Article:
‡ Adding one received at Confluence when the Albert was descending the river.

H.M.S. Wilberforce; in the River 45 days.
Number of officers, white seamen, marines, and sappers 56*
Of whom were attacked with fever in the Niger48, or 1 in 1.666
Died on board the Wilberforce6
" at Fernando Po Sick Quarters1=7
Ratio of deaths in total number victualled1 in 8.000
" in number of cases1 in 6.857
Men of colour of various nations entered in England7†
" attacked with fever in Niger3, or 1 in 2.500
Blacks entered on the coast39

H.M.S. Soudan; in the River 40 days.
Number of officers, white seamen, marines, and sappers 27‡
Of whom were attacked with fever in Niger27, or 1 in 1.000
Died on board the Soudan5
" Wilberforce1
" Dolphin4=10
Ratio of deaths in total number victualled1 in 2.700
Men of colour of various nations entered in England3
" attacked with fever in Niger2, or 1 in 1.500
Blacks entered on the coast18
" attacked with fever in river0

* Deducing Mr. Ansell.

† Deducing the officer of colour received on board Albert at Model Farm.

‡ Including Lieut. Fishbourne, who joined at the Confluence, before descending the river.

Statistical Summary deduced from the above Tables Albert &c. Wilberforce Soudan Total
Total number of whites 62 56 27 145
Cases of fever among ditto 55 48 27 *130
Deaths among ditto 23 7 10 40
Number of blacks 91 46 21 158
Cases of fever 6 3 2 11
H.M.S. Wilberforce on her return to the Coast in 1842
Died of fever 1
Wilberforce's Second Voyage up the Niger in July, 1842
Number of whites on board 8
Number attacked with fever 7, or 1 in 1.140
Deaths in number on board from after-effects 2, or 1 in 4.000
Ditto in number of cases 1 in 3.500

* Names of those who escaped the Fever in the Niger.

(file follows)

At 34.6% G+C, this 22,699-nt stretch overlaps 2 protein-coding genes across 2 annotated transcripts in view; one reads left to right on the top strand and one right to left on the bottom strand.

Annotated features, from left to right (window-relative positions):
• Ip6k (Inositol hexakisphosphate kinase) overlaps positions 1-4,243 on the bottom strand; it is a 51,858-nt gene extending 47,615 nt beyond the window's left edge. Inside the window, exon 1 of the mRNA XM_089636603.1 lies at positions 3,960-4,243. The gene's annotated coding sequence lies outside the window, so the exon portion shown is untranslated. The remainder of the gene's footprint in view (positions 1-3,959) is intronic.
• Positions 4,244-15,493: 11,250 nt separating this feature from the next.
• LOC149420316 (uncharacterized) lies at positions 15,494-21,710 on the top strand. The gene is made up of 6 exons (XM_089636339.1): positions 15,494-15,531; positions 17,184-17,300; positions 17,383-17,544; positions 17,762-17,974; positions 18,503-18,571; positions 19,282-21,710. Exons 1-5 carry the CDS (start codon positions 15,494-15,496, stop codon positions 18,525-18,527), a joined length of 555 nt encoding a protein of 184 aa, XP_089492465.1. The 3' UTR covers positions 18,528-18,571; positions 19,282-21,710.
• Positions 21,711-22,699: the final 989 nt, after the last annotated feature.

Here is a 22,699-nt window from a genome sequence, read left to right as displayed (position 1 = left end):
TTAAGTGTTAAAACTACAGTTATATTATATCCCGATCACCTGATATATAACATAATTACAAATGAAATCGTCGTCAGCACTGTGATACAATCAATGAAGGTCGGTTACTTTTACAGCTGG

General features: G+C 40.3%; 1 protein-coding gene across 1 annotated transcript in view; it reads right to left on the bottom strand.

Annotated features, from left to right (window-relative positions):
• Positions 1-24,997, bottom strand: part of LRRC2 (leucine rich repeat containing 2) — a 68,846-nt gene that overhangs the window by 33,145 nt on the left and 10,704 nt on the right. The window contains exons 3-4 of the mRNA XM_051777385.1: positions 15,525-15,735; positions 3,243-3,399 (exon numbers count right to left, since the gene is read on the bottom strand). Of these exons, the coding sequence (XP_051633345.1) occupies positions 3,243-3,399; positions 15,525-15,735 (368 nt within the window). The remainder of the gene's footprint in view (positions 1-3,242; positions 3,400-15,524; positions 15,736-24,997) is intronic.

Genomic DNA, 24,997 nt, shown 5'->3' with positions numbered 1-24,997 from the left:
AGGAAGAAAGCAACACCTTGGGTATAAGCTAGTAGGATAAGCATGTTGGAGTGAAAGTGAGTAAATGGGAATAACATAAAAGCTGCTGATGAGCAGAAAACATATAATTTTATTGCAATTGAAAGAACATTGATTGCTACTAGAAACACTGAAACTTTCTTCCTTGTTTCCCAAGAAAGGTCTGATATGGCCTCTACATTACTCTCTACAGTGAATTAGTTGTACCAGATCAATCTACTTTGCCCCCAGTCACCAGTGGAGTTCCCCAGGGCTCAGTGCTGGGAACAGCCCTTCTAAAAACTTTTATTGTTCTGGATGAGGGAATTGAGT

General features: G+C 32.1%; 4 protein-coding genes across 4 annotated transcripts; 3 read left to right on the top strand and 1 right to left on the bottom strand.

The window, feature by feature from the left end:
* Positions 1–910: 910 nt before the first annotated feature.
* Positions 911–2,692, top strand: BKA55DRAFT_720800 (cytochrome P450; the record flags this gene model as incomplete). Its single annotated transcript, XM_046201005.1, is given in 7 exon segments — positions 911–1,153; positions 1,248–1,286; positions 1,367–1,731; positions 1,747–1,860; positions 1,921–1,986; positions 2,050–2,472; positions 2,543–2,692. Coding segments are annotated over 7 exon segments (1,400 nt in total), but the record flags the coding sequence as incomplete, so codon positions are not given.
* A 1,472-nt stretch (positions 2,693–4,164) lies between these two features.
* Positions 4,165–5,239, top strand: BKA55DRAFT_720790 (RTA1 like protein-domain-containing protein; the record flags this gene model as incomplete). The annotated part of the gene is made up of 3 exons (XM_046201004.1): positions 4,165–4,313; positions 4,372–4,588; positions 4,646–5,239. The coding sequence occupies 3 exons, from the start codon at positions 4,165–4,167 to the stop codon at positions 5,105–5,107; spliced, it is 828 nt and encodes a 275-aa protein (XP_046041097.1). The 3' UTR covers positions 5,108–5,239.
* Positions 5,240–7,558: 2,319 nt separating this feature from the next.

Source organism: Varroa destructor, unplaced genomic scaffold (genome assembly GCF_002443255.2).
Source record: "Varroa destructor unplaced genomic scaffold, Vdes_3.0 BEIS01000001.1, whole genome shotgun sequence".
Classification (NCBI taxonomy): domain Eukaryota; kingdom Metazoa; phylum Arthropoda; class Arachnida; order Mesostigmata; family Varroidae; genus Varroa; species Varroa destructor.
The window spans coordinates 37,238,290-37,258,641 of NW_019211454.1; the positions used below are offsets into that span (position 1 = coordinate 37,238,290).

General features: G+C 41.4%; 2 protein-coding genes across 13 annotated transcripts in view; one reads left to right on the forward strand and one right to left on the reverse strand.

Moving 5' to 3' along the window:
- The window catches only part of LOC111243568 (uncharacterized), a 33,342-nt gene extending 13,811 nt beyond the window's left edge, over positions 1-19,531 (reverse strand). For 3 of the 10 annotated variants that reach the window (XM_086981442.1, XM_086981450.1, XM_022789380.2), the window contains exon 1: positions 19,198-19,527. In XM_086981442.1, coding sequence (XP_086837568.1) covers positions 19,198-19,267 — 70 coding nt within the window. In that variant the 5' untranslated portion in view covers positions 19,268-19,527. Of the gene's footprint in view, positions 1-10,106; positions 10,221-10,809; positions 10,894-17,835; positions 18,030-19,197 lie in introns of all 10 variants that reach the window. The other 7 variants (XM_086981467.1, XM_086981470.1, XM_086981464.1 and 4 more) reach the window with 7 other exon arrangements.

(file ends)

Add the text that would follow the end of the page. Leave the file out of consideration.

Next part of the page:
Albert: William Stanger, M.D., geologist, suffered afterwards from intermittent in England. Theodore Muller, Chaplain, left the river at the Confluence.
Charles Hodges, Serjeant, Marines, was frequently unwell afterwards from head-ach, but was a good deal relieved by ulcers breaking out in the legs.
Morgan Kinson, P. Marine, died of gastritis at Fernando Po.
John Huxley, sick-berth attendant, had a severe fever seven weeks after leaving the river at Fernando Po.
William Lamb, mid-steward, ditto, ditto.
Archibald Yair, sick-berth attendant, left at the Confluence in Soudan, and was quite well throughout.
Wilberforce. William Cook, Commissioner, left the river in Wilberforce.
James N. Stange, Lieutenant (now Commander), ditto, ditto.
Morris Pritchett, M.D., Surgeon, ditto, ditto.
James F. Schon, Chaplain, ascended to Egga in Albert.
T.R.H. Thomson, Assistant-Surgeon (now Surgeon), left the river in Soudan. Suffered much from intermittent fever on his return to England.
John Stirling, Assistant-Surgeon, left the river in the Soudan.
Walsh, carpenter's crew, left the river in the Wilberforce.
Douglas, mid-steward, ditto, ditto.

RETURN OF THE TOTAL MORTALITY, stated under the respective Ships to which the Officers, Seamen, Marines, &c. belong, from the time the Expedition left England to its completion.

  Albert, including the Amelia &c. Wilberforce Soudan  
Officers, including Engineers White Seamen, Marines and Sappers Kroomen, liberated Africans &c. Total Officers, including Engineers White Seamen, Marines and Sappers Kroomen, liberated Africans &c. Total Officers, including Engineers White Seamen, Marines and Sappers Kroomen, liberated Africans &c. Total Grand total
Average complement 21 37 88 146 21 36 49 106 11 19 21 51 303
Deaths from fever contracted on the coast - - - - 1 - 1 2 - - - - 2
Deaths from fever contracted on the river 6 14 - 20 3 6 - 9 5 8 - 13 42
Accidents 1 2 1 4 - 1 - 1 - - - - 3
Other complaints - 2 - 2 - - 1 1 - - - - 3
  7 18 1 26 4 7 2 13 5 8 1 14 53


DR. STANGER'S GEOLOGICAL REPORT
TO THE
AFRICAN CIVILIZATION SOCIETY.

[illustration: Geological Section]

In the following notes, scanty in consequence of the unfortunate circumstances under which the country was visited, I beg leave to communicate to the Society, the geological phenomena which came under my notice, during the exploration of 340 miles of the river Niger, from the mouth of the Nun branch of that river to Egga.

The Delta, a flat tract, composed of clay and sand, in some places containing mica and much vegetable matter, extends 120 miles up to Eboe. The banks in this part are elevated only a few feet above the level of the river, and the country in the interior is swampy. Within the reach of the tidal waters, mangrove trees abound and a few palms, but beyond this point, the surface is covered with dense forests of the Bombax, and other large trees. From the mineral character of the soil of this part, I prognosticated granite would be found in the upper part of the river.